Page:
It doesn't seem useful in our business for Reorder Quantity to be a fixed number. Instead, the quantity on a PO should calculated to be whatever is necessary to get inventory up to a "Maximum Inventory Level". If Stock Level is less than Minimum Before Reorder, then purchase Maximum Inventory Level minus Stock Level.
For example for a product:
Minimum before reorder is 50
Maximum Inventory Level is 100
Available is 30
Low Stock Reorder should create a PO for a quantity of 70.
This is a good idea, it makes far more sense, the most logical process is to show the maximum inventory level within the PO, then you can make a simple calculation. It maybe that you just need to tweak the qty's to reach a certain threshold for carriage free order or MOQ's
Definitely. The way it works at the moment doesn't really make sense. It means that you have to think about the stock levels you need and add up what you have in stock with what your stock levels should be.
For me, it means that I can't hand it over to an assistant without double checking that she's thought it through.
Stock reordering should be a no brainer.
This is a great idea - together with merging ReOrder and ReOrder back ordered stock.
Ideally a simple table for any item were more stock should be purchased to fulfill existing orders and bring stock levels back to preferred levels.
Fixed quantity reorder has a place for things coming in set quantities - accordingly a stock range e.g At least 100 but no more than 130 - order in sets of 25 (items in a bag) so if stock was 37, system would suggest 3 lots of 25 so 75 would be ordered
When creating a purchase order, it would be good to see for each line item the currently available stock level as well.
We also aim to maintain certain inventory levels and the reorder system is very clunky for what we are looking for. Please implement this.
So 3 years along and adding this feature has progressed how far? Come on Dear, this should not be too hard.
After all, what would Dear users know? I've lost track of the number of workarounds that we have had to put in place to make things work.
I truly believe that Dear has a great system but there are some no-brainers that are just so obvious if they sat down with their users and experienced actual use cases. Crikey - we would do it for free if they only paid attention.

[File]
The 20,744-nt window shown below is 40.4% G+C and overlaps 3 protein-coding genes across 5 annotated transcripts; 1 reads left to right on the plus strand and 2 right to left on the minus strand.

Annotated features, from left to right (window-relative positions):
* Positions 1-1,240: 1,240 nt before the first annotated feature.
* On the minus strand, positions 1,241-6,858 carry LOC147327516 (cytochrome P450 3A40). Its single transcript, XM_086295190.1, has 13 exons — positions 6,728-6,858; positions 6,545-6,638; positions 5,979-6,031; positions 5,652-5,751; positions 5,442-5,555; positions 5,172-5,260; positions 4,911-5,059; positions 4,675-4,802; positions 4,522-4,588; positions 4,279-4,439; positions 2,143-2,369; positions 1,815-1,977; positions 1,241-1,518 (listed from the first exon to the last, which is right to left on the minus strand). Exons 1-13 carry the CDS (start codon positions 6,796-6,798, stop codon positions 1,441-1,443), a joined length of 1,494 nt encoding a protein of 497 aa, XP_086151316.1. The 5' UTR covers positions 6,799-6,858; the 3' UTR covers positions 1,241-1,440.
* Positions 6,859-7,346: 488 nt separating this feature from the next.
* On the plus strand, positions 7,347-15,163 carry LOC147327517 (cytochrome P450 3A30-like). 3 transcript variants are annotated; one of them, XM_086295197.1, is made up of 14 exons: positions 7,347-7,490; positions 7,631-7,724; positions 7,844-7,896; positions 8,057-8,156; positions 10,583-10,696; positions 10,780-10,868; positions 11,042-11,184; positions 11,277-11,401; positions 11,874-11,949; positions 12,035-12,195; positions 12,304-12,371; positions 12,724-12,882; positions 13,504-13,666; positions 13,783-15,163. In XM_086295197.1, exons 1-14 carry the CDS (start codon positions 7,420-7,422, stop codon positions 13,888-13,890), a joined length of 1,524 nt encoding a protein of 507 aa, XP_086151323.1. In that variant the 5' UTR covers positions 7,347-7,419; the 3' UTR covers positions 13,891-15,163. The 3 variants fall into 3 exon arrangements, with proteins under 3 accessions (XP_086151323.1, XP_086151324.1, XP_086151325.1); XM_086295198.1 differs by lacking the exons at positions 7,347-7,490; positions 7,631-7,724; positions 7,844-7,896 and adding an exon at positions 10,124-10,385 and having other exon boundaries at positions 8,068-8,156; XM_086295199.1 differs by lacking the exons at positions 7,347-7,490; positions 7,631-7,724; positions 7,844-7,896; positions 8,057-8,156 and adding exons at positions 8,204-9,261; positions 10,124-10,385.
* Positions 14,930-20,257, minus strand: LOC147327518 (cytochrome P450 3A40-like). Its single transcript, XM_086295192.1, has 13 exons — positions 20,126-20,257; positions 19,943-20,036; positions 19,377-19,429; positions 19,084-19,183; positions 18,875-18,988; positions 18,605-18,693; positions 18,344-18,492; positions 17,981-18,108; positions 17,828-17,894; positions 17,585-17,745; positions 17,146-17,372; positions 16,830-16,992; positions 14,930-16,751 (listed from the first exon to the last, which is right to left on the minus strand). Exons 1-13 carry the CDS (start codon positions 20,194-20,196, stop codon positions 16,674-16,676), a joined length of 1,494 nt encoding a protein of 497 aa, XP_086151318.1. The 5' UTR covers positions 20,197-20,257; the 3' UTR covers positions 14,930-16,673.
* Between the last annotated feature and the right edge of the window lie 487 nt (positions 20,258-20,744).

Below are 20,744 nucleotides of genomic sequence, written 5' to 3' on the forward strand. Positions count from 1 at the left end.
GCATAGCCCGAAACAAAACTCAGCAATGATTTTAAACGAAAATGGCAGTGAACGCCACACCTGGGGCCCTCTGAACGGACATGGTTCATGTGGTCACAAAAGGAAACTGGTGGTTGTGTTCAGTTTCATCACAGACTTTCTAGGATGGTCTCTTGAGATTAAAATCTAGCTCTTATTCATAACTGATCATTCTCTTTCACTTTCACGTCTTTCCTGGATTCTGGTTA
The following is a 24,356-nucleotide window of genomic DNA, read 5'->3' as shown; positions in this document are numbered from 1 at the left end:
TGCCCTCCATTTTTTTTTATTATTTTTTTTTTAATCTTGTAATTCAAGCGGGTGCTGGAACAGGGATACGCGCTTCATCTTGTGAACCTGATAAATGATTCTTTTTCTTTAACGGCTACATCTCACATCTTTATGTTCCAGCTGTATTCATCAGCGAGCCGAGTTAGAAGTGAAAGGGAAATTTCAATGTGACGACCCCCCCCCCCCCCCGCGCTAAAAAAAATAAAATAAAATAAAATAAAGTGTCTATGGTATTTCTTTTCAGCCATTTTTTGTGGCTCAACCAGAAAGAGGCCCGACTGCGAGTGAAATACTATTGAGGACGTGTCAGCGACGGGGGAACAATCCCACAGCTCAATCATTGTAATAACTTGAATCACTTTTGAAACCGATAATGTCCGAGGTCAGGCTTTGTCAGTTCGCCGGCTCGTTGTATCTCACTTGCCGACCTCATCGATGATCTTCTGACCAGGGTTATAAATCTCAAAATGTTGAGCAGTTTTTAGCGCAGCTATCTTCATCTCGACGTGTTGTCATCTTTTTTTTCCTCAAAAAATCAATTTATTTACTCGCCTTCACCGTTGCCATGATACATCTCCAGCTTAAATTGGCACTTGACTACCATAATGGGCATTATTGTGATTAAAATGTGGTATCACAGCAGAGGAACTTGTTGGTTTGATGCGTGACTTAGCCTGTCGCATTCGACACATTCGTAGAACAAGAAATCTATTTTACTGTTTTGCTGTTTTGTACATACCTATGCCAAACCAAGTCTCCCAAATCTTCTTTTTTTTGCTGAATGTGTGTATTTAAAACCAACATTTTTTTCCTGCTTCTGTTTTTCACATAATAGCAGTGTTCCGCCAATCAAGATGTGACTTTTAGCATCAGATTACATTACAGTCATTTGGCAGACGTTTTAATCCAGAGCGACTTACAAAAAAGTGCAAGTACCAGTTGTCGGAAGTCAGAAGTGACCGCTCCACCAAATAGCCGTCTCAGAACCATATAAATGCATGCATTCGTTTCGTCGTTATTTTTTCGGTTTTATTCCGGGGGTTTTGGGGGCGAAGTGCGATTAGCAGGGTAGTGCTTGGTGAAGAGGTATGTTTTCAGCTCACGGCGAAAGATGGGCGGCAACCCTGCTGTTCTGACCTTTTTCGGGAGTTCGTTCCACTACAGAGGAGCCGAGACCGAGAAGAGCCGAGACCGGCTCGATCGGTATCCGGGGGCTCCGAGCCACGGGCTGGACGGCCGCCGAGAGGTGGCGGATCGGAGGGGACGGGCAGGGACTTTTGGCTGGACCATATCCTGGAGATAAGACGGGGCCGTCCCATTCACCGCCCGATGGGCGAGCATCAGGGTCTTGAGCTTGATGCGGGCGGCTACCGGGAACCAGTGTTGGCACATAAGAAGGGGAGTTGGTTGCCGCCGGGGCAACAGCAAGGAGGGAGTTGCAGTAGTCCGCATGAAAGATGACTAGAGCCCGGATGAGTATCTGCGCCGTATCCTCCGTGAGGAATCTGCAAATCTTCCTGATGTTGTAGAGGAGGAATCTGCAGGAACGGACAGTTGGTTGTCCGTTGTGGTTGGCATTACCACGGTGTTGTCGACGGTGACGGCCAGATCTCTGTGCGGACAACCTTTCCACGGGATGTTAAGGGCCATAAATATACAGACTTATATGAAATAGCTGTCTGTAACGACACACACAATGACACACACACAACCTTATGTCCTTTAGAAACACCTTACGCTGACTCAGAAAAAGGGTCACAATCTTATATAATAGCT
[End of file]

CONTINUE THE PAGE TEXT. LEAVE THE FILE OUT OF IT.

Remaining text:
For example, reorders and backorders. We have to manually merge the two together each time we process. Normally we will let the stock reorder sit until we have a backorder - which then triggers the immediate need to order along with stock reorders.
I agree that lack of auto ordering is HUGE and a reason we keep looking around for a better system ! DEAR is great in so many ways. DEAR are so responsive on so many issues, but this "hole" makes day to day SO much harder. Inventory management is 1) knowing what stock you have (why is availability not visible in more places - eg product details ?!? ) 2) Selling stock 3) buying more stock to replenish (e.g. getting stock back to preferred levels ) - REPEAT. it's Fundamental - PLEASE at least give us a date for this work.
You are all 100% right on this. The good news is that they are actively working on the reorder capabilities right now. They do a pretty good job of posting things on their roadmap (https://dearsystems.com/inventory-software/development-roadmap/). Have a look at "Smart Reordering."
I am right with you in your frustration. We use the API to pull data to google sheets, do our reorder calcs over there, then send the data back to DEAR for the actual PO generation and tracking. It's a pain.
I will say, Smart Reordering may not actually do this min/max reordering that it sounds like everyone thinks they want, but velocity, safety margin, etc is ultimately a more powerful set of tools than a simple min/max.
Please paste your use cases in this thread so we can discuss in more details.
My understanding of the use case is this:
Product A has a reorder min = 10, reorder qty = 10
This will bring the current available qty up to 15.
This will bring the current available qty up to 20.
This is more commonly referred to as a min/max inventory approach and while the math isn't difficult, it does take extra time. Additionally it is another step in the process that is being manually touched which means there's another place for errors to be introduced.